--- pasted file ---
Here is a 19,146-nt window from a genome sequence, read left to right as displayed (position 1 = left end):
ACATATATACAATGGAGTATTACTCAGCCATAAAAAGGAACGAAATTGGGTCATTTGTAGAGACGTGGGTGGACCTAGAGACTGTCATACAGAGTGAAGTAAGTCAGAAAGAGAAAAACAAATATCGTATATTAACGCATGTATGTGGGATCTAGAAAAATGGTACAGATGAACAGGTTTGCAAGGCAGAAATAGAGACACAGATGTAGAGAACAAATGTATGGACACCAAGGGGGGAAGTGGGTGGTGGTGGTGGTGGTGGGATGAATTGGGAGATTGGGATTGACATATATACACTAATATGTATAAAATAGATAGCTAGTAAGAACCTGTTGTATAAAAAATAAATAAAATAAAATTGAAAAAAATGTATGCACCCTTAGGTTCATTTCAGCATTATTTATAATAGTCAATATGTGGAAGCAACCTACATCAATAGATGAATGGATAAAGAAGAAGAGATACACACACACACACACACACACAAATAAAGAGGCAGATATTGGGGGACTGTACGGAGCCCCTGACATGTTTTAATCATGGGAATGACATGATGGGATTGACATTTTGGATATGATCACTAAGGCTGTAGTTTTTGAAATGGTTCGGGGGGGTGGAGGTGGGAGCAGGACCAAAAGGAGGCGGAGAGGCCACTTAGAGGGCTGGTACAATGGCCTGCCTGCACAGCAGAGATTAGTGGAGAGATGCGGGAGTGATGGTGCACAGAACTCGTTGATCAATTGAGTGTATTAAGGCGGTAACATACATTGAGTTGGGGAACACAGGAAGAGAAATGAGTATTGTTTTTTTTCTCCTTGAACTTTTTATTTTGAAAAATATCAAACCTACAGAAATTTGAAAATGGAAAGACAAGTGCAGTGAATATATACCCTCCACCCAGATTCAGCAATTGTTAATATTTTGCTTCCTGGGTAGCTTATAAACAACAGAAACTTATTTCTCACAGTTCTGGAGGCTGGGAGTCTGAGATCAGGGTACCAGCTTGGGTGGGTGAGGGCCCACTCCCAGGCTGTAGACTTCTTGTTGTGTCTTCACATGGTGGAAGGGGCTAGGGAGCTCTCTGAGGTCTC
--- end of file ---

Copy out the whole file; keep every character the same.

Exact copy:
Here is a 19,146-nt window from a genome sequence, read left to right as displayed (position 1 = left end):
ACATATATACAATGGAGTATTACTCAGCCATAAAAAGGAACGAAATTGGGTCATTTGTAGAGACGTGGGTGGACCTAGAGACTGTCATACAGAGTGAAGTAAGTCAGAAAGAGAAAAACAAATATCGTATATTAACGCATGTATGTGGGATCTAGAAAAATGGTACAGATGAACAGGTTTGCAAGGCAGAAATAGAGACACAGATGTAGAGAACAAATGTATGGACACCAAGGGGGGAAGTGGGTGGTGGTGGTGGTGGTGGGATGAATTGGGAGATTGGGATTGACATATATACACTAATATGTATAAAATAGATAGCTAGTAAGAACCTGTTGTATAAAAAATAAATAAAATAAAATTGAAAAAAATGTATGCACCCTTAGGTTCATTTCAGCATTATTTATAATAGTCAATATGTGGAAGCAACCTACATCAATAGATGAATGGATAAAGAAGAAGAGATACACACACACACACACACACACAAATAAAGAGGCAGATATTGGGGGACTGTACGGAGCCCCTGACATGTTTTAATCATGGGAATGACATGATGGGATTGACATTTTGGATATGATCACTAAGGCTGTAGTTTTTGAAATGGTTCGGGGGGGTGGAGGTGGGAGCAGGACCAAAAGGAGGCGGAGAGGCCACTTAGAGGGCTGGTACAATGGCCTGCCTGCACAGCAGAGATTAGTGGAGAGATGCGGGAGTGATGGTGCACAGAACTCGTTGATCAATTGAGTGTATTAAGGCGGTAACATACATTGAGTTGGGGAACACAGGAAGAGAAATGAGTATTGTTTTTTTTCTCCTTGAACTTTTTATTTTGAAAAATATCAAACCTACAGAAATTTGAAAATGGAAAGACAAGTGCAGTGAATATATACCCTCCACCCAGATTCAGCAATTGTTAATATTTTGCTTCCTGGGTAGCTTATAAACAACAGAAACTTATTTCTCACAGTTCTGGAGGCTGGGAGTCTGAGATCAGGGTACCAGCTTGGGTGGGTGAGGGCCCACTCCCAGGCTGTAGACTTCTTGTTGTGTCTTCACATGGTGGAAGGGGCTAGGGAGCTCTCTGAGGTCTC